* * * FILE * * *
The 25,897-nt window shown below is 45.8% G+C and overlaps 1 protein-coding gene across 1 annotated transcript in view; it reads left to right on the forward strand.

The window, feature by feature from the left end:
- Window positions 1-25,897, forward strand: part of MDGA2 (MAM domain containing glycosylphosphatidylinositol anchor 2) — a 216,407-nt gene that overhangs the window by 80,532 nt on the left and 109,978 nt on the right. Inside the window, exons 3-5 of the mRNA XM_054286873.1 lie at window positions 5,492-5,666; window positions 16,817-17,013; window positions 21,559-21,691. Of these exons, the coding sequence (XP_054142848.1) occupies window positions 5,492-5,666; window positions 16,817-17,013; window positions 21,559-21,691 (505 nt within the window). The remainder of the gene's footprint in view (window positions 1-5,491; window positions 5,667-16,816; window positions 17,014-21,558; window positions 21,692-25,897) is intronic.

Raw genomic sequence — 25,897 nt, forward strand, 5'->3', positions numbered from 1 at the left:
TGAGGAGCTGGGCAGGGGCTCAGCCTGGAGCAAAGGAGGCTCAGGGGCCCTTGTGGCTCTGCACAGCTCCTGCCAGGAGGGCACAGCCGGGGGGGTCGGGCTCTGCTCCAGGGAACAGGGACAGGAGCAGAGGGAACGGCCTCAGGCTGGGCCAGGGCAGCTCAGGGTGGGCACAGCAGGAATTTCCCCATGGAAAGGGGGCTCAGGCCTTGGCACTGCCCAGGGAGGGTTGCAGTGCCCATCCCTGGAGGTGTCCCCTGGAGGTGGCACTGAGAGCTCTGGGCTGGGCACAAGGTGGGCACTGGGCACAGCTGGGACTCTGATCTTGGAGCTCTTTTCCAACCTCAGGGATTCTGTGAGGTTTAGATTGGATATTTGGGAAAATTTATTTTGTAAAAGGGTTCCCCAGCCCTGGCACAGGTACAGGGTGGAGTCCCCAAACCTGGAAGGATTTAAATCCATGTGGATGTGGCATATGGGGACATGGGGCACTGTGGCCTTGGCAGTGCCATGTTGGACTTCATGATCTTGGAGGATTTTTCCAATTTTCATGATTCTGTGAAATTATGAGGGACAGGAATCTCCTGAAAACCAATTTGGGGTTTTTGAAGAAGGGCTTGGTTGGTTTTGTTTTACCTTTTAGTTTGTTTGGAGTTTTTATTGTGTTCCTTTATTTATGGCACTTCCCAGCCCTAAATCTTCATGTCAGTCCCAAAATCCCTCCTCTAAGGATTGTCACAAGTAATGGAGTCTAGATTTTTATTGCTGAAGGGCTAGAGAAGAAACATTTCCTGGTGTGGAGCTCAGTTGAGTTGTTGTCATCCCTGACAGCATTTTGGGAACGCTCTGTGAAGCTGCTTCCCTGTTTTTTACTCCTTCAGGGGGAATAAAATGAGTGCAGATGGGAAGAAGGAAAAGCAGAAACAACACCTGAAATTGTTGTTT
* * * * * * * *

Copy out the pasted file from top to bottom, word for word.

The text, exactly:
The 25,897-nt window shown below is 45.8% G+C and overlaps 1 protein-coding gene across 1 annotated transcript in view; it reads left to right on the forward strand.

The window, feature by feature from the left end:
- Window positions 1-25,897, forward strand: part of MDGA2 (MAM domain containing glycosylphosphatidylinositol anchor 2) — a 216,407-nt gene that overhangs the window by 80,532 nt on the left and 109,978 nt on the right. Inside the window, exons 3-5 of the mRNA XM_054286873.1 lie at window positions 5,492-5,666; window positions 16,817-17,013; window positions 21,559-21,691. Of these exons, the coding sequence (XP_054142848.1) occupies window positions 5,492-5,666; window positions 16,817-17,013; window positions 21,559-21,691 (505 nt within the window). The remainder of the gene's footprint in view (window positions 1-5,491; window positions 5,667-16,816; window positions 17,014-21,558; window positions 21,692-25,897) is intronic.

Raw genomic sequence — 25,897 nt, forward strand, 5'->3', positions numbered from 1 at the left:
TGAGGAGCTGGGCAGGGGCTCAGCCTGGAGCAAAGGAGGCTCAGGGGCCCTTGTGGCTCTGCACAGCTCCTGCCAGGAGGGCACAGCCGGGGGGGTCGGGCTCTGCTCCAGGGAACAGGGACAGGAGCAGAGGGAACGGCCTCAGGCTGGGCCAGGGCAGCTCAGGGTGGGCACAGCAGGAATTTCCCCATGGAAAGGGGGCTCAGGCCTTGGCACTGCCCAGGGAGGGTTGCAGTGCCCATCCCTGGAGGTGTCCCCTGGAGGTGGCACTGAGAGCTCTGGGCTGGGCACAAGGTGGGCACTGGGCACAGCTGGGACTCTGATCTTGGAGCTCTTTTCCAACCTCAGGGATTCTGTGAGGTTTAGATTGGATATTTGGGAAAATTTATTTTGTAAAAGGGTTCCCCAGCCCTGGCACAGGTACAGGGTGGAGTCCCCAAACCTGGAAGGATTTAAATCCATGTGGATGTGGCATATGGGGACATGGGGCACTGTGGCCTTGGCAGTGCCATGTTGGACTTCATGATCTTGGAGGATTTTTCCAATTTTCATGATTCTGTGAAATTATGAGGGACAGGAATCTCCTGAAAACCAATTTGGGGTTTTTGAAGAAGGGCTTGGTTGGTTTTGTTTTACCTTTTAGTTTGTTTGGAGTTTTTATTGTGTTCCTTTATTTATGGCACTTCCCAGCCCTAAATCTTCATGTCAGTCCCAAAATCCCTCCTCTAAGGATTGTCACAAGTAATGGAGTCTAGATTTTTATTGCTGAAGGGCTAGAGAAGAAACATTTCCTGGTGTGGAGCTCAGTTGAGTTGTTGTCATCCCTGACAGCATTTTGGGAACGCTCTGTGAAGCTGCTTCCCTGTTTTTTACTCCTTCAGGGGGAATAAAATGAGTGCAGATGGGAAGAAGGAAAAGCAGAAACAACACCTGAAATTGTTGTTT